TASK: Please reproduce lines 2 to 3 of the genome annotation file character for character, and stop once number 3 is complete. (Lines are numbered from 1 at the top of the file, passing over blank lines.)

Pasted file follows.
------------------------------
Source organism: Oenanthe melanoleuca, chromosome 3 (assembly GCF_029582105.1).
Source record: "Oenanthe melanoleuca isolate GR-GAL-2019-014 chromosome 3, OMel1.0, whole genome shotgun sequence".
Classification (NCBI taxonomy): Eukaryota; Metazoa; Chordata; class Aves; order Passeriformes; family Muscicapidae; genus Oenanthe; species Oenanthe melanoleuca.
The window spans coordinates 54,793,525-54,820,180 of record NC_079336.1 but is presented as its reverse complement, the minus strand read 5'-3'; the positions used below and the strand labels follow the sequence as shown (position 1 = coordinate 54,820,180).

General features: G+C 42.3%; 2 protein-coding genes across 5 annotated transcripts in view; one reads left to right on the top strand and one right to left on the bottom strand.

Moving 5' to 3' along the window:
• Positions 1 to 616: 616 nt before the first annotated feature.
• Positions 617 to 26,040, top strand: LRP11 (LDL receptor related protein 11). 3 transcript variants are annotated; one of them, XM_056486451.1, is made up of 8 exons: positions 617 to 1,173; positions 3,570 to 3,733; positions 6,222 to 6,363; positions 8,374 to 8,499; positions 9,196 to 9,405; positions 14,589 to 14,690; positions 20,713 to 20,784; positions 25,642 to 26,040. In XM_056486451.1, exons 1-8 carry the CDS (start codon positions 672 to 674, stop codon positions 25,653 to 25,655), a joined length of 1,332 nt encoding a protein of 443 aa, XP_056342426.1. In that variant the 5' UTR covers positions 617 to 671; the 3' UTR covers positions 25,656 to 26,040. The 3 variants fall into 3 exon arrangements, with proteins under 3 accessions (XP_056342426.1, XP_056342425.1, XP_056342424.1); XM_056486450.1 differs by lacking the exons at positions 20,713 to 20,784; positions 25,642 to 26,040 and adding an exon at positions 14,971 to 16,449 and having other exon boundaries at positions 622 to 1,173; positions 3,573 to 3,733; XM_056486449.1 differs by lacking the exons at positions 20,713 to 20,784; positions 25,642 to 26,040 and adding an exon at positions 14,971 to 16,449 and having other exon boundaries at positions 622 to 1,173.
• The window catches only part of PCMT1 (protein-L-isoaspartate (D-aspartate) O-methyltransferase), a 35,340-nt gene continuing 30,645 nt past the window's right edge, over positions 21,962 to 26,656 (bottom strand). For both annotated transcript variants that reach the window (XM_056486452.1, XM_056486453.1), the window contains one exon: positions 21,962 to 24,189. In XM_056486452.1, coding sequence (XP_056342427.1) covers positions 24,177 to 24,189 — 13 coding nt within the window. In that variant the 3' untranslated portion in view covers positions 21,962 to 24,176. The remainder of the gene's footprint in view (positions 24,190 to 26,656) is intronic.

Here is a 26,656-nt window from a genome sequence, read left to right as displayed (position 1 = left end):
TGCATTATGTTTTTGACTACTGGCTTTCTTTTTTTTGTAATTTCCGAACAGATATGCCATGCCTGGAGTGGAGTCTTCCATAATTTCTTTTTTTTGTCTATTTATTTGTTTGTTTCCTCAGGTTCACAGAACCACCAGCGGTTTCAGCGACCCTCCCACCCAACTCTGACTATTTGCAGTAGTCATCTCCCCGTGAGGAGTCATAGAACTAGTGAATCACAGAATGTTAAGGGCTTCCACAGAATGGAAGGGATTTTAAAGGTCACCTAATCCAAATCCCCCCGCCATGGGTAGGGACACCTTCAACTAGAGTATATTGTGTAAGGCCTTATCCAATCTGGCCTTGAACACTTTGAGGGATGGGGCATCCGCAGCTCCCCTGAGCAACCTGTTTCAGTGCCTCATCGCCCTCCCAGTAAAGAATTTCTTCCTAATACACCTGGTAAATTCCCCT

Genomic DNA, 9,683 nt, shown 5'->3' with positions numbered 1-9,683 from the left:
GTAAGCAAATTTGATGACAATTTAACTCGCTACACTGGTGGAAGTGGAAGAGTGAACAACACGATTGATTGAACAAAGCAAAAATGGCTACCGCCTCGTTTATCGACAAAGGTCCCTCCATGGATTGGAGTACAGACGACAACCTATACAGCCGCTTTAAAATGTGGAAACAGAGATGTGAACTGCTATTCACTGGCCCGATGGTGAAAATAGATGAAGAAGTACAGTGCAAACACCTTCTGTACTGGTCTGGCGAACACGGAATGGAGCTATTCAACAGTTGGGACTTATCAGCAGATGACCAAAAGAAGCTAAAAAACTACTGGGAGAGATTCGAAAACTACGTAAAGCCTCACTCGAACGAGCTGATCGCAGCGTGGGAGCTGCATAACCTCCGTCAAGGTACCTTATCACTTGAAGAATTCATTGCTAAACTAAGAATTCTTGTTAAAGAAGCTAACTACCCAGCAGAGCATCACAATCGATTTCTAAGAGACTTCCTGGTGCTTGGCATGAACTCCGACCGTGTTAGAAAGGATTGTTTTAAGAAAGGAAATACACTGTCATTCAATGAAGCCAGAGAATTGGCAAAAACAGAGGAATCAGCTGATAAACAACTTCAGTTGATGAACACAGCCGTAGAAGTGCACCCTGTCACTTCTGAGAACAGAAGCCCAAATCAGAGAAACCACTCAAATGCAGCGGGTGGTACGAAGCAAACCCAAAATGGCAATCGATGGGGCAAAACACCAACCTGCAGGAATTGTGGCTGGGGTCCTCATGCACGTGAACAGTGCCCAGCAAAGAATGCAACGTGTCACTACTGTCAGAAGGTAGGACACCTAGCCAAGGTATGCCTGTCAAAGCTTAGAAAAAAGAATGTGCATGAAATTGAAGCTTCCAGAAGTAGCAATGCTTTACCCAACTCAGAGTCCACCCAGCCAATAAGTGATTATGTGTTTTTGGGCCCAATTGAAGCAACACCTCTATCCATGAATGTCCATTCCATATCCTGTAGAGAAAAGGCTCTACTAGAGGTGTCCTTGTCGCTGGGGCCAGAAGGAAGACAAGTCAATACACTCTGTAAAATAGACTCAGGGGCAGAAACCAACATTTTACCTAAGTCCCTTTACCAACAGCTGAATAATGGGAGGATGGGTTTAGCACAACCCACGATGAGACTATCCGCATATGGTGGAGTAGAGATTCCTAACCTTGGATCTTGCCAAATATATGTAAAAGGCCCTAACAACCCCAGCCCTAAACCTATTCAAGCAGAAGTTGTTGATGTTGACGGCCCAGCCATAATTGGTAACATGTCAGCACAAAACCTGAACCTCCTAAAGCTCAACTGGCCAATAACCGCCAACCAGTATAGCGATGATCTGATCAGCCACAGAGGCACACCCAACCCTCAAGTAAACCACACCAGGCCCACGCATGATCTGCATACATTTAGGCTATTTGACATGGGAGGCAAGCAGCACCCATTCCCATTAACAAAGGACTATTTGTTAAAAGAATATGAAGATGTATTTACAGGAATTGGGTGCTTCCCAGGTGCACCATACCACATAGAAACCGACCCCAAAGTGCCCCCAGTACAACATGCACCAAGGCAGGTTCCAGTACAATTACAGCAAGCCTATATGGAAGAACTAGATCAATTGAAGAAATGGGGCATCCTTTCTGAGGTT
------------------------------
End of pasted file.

Source record: "Oenanthe melanoleuca isolate GR-GAL-2019-014 chromosome 3, OMel1.0, whole genome shotgun sequence".
Classification (NCBI taxonomy): Eukaryota; Metazoa; Chordata; class Aves; order Passeriformes; family Muscicapidae; genus Oenanthe; species Oenanthe melanoleuca.